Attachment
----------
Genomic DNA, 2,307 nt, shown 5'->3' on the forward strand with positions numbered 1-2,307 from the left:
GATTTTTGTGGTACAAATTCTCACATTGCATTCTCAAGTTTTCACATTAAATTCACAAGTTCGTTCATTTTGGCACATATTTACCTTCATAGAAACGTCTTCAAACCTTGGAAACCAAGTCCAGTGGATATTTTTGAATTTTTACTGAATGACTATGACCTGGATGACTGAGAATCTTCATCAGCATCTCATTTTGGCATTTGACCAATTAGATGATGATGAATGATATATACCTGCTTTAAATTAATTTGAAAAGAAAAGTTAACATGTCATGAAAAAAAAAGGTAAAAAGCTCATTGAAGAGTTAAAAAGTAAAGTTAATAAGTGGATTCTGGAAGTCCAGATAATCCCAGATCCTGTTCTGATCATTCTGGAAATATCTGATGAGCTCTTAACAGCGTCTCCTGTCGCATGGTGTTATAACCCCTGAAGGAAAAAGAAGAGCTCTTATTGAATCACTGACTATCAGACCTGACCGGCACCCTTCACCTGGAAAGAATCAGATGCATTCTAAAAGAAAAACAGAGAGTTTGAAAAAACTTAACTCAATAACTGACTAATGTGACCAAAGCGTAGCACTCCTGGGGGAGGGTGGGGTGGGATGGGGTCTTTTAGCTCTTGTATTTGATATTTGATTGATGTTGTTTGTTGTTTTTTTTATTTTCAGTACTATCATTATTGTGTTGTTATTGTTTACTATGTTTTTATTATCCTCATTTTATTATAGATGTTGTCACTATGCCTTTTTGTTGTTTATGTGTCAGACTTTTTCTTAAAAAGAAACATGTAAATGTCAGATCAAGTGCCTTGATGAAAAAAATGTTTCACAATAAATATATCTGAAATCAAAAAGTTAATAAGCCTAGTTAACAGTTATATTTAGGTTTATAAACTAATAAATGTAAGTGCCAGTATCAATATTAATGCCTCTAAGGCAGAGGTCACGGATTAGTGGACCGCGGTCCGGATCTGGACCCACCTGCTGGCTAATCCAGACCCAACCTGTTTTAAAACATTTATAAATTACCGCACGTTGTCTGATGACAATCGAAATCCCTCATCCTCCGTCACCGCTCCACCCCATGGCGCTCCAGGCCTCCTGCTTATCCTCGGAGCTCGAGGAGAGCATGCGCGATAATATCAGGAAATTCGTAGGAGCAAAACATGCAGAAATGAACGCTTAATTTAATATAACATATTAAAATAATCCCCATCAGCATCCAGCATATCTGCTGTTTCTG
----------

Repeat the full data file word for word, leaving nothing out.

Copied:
Genomic DNA, 2,307 nt, shown 5'->3' on the forward strand with positions numbered 1-2,307 from the left:
GATTTTTGTGGTACAAATTCTCACATTGCATTCTCAAGTTTTCACATTAAATTCACAAGTTCGTTCATTTTGGCACATATTTACCTTCATAGAAACGTCTTCAAACCTTGGAAACCAAGTCCAGTGGATATTTTTGAATTTTTACTGAATGACTATGACCTGGATGACTGAGAATCTTCATCAGCATCTCATTTTGGCATTTGACCAATTAGATGATGATGAATGATATATACCTGCTTTAAATTAATTTGAAAAGAAAAGTTAACATGTCATGAAAAAAAAAGGTAAAAAGCTCATTGAAGAGTTAAAAAGTAAAGTTAATAAGTGGATTCTGGAAGTCCAGATAATCCCAGATCCTGTTCTGATCATTCTGGAAATATCTGATGAGCTCTTAACAGCGTCTCCTGTCGCATGGTGTTATAACCCCTGAAGGAAAAAGAAGAGCTCTTATTGAATCACTGACTATCAGACCTGACCGGCACCCTTCACCTGGAAAGAATCAGATGCATTCTAAAAGAAAAACAGAGAGTTTGAAAAAACTTAACTCAATAACTGACTAATGTGACCAAAGCGTAGCACTCCTGGGGGAGGGTGGGGTGGGATGGGGTCTTTTAGCTCTTGTATTTGATATTTGATTGATGTTGTTTGTTGTTTTTTTTATTTTCAGTACTATCATTATTGTGTTGTTATTGTTTACTATGTTTTTATTATCCTCATTTTATTATAGATGTTGTCACTATGCCTTTTTGTTGTTTATGTGTCAGACTTTTTCTTAAAAAGAAACATGTAAATGTCAGATCAAGTGCCTTGATGAAAAAAATGTTTCACAATAAATATATCTGAAATCAAAAAGTTAATAAGCCTAGTTAACAGTTATATTTAGGTTTATAAACTAATAAATGTAAGTGCCAGTATCAATATTAATGCCTCTAAGGCAGAGGTCACGGATTAGTGGACCGCGGTCCGGATCTGGACCCACCTGCTGGCTAATCCAGACCCAACCTGTTTTAAAACATTTATAAATTACCGCACGTTGTCTGATGACAATCGAAATCCCTCATCCTCCGTCACCGCTCCACCCCATGGCGCTCCAGGCCTCCTGCTTATCCTCGGAGCTCGAGGAGAGCATGCGCGATAATATCAGGAAATTCGTAGGAGCAAAACATGCAGAAATGAACGCTTAATTTAATATAACATATTAAAATAATCCCCATCAGCATCCAGCATATCTGCTGTTTCTG